Tests of Fluency
Fluency is certainly the most tedious word in language learning. Here is a word that is simultaneously ubiquitous whenever languages are discussed yet it also happens to be meaningless. And that’s especially troubling to consider once you remember that the very concept of fluency is an elusive target, one that shifts in meaning depending on context, location, and formality. Plenty of speakers—which includes native speakers—are adept in some contexts yet confused in others, which makes any definition of fluency a little messy.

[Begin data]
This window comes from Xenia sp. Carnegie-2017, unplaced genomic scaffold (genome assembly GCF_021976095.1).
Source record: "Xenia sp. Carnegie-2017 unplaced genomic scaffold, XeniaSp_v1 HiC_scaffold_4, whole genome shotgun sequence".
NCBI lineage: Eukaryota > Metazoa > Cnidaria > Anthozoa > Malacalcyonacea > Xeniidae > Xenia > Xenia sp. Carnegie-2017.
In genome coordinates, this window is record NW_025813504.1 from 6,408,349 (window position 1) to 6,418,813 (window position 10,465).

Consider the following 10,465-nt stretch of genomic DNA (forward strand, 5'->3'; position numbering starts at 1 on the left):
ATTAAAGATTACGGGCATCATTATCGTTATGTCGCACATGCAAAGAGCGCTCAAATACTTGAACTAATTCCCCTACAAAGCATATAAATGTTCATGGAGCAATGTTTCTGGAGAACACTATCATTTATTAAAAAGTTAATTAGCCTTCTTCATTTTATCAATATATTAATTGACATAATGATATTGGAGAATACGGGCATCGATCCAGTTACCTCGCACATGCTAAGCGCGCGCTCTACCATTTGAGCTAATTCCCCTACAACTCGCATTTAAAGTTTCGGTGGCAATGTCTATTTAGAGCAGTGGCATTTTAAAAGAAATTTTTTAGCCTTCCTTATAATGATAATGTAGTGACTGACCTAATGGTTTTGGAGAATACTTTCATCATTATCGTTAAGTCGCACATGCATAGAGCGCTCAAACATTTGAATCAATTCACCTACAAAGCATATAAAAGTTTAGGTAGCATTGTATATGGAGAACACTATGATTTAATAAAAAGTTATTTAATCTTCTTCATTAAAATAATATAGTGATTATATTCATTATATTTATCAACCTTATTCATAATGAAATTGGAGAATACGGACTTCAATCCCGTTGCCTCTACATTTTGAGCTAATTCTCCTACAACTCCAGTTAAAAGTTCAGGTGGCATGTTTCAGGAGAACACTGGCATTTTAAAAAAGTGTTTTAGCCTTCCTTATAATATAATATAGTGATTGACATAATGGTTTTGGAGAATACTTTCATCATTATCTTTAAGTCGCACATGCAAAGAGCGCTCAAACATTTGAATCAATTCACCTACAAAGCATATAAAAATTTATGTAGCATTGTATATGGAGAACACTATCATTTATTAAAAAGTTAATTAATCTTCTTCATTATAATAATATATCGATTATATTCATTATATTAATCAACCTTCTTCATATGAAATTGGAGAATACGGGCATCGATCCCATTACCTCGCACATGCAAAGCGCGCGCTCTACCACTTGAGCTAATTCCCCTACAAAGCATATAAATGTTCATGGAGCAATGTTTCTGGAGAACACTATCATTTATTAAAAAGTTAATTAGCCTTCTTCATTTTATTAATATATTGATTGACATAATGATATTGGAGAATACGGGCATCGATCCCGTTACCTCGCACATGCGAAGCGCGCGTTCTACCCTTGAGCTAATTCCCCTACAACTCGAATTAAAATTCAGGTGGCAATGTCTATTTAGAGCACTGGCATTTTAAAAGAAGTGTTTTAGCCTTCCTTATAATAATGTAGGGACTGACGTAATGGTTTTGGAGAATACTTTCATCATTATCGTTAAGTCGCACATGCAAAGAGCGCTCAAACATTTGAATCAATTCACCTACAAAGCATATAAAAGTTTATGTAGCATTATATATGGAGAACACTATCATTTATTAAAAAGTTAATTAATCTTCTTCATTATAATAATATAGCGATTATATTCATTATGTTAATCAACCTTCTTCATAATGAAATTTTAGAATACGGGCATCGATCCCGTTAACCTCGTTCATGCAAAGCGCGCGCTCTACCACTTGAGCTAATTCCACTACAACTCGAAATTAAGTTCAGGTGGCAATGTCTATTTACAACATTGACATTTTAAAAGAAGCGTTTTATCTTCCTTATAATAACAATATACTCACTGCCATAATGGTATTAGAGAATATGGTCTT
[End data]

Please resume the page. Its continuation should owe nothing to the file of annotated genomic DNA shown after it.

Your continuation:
To communicate through language doesn’t come with an on and off switch, a demarkation between ability and inability, as there’s too much ambiguity, intricacy, and variation for such a blunt distinction. If you’re generous, you can give a halfhearted definition of fluency as the ability to communicate effectively, or as the ability to express yourself in a language without difficulty. But if you want more precision you will very quickly face the tricky issue of realizing that many native speakers will fail your definition—I’m not sure how to say it, I can’t quite put it into words, it’s difficult to explain.
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